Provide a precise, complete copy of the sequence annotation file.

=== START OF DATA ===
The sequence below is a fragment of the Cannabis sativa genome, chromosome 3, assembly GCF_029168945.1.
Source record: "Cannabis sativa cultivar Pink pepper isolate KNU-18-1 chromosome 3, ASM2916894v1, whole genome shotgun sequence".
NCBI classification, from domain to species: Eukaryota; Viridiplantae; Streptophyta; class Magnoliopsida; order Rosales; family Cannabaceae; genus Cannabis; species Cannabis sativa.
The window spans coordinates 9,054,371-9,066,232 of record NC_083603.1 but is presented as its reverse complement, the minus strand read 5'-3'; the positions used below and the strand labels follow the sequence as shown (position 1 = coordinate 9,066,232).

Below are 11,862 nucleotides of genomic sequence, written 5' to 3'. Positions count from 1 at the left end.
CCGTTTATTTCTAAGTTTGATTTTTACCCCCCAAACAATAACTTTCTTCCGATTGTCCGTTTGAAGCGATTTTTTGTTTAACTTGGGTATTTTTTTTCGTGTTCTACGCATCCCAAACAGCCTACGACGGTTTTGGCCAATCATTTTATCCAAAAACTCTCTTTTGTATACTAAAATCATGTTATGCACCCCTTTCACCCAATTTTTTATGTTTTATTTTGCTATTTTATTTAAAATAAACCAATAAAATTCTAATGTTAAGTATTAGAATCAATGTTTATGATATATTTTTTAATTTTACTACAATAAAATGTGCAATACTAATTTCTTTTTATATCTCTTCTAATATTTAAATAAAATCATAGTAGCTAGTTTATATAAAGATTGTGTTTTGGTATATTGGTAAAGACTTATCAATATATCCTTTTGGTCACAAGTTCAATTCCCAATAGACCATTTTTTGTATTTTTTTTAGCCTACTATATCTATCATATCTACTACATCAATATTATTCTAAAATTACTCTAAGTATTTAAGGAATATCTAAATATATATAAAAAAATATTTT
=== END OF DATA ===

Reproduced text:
The sequence below is a fragment of the Cannabis sativa genome, chromosome 3, assembly GCF_029168945.1.
Source record: "Cannabis sativa cultivar Pink pepper isolate KNU-18-1 chromosome 3, ASM2916894v1, whole genome shotgun sequence".
NCBI classification, from domain to species: Eukaryota; Viridiplantae; Streptophyta; class Magnoliopsida; order Rosales; family Cannabaceae; genus Cannabis; species Cannabis sativa.
The window spans coordinates 9,054,371-9,066,232 of record NC_083603.1 but is presented as its reverse complement, the minus strand read 5'-3'; the positions used below and the strand labels follow the sequence as shown (position 1 = coordinate 9,066,232).

Below are 11,862 nucleotides of genomic sequence, written 5' to 3'. Positions count from 1 at the left end.
CCGTTTATTTCTAAGTTTGATTTTTACCCCCCAAACAATAACTTTCTTCCGATTGTCCGTTTGAAGCGATTTTTTGTTTAACTTGGGTATTTTTTTTCGTGTTCTACGCATCCCAAACAGCCTACGACGGTTTTGGCCAATCATTTTATCCAAAAACTCTCTTTTGTATACTAAAATCATGTTATGCACCCCTTTCACCCAATTTTTTATGTTTTATTTTGCTATTTTATTTAAAATAAACCAATAAAATTCTAATGTTAAGTATTAGAATCAATGTTTATGATATATTTTTTAATTTTACTACAATAAAATGTGCAATACTAATTTCTTTTTATATCTCTTCTAATATTTAAATAAAATCATAGTAGCTAGTTTATATAAAGATTGTGTTTTGGTATATTGGTAAAGACTTATCAATATATCCTTTTGGTCACAAGTTCAATTCCCAATAGACCATTTTTTGTATTTTTTTTAGCCTACTATATCTATCATATCTACTACATCAATATTATTCTAAAATTACTCTAAGTATTTAAGGAATATCTAAATATATATAAAAAAATATTTT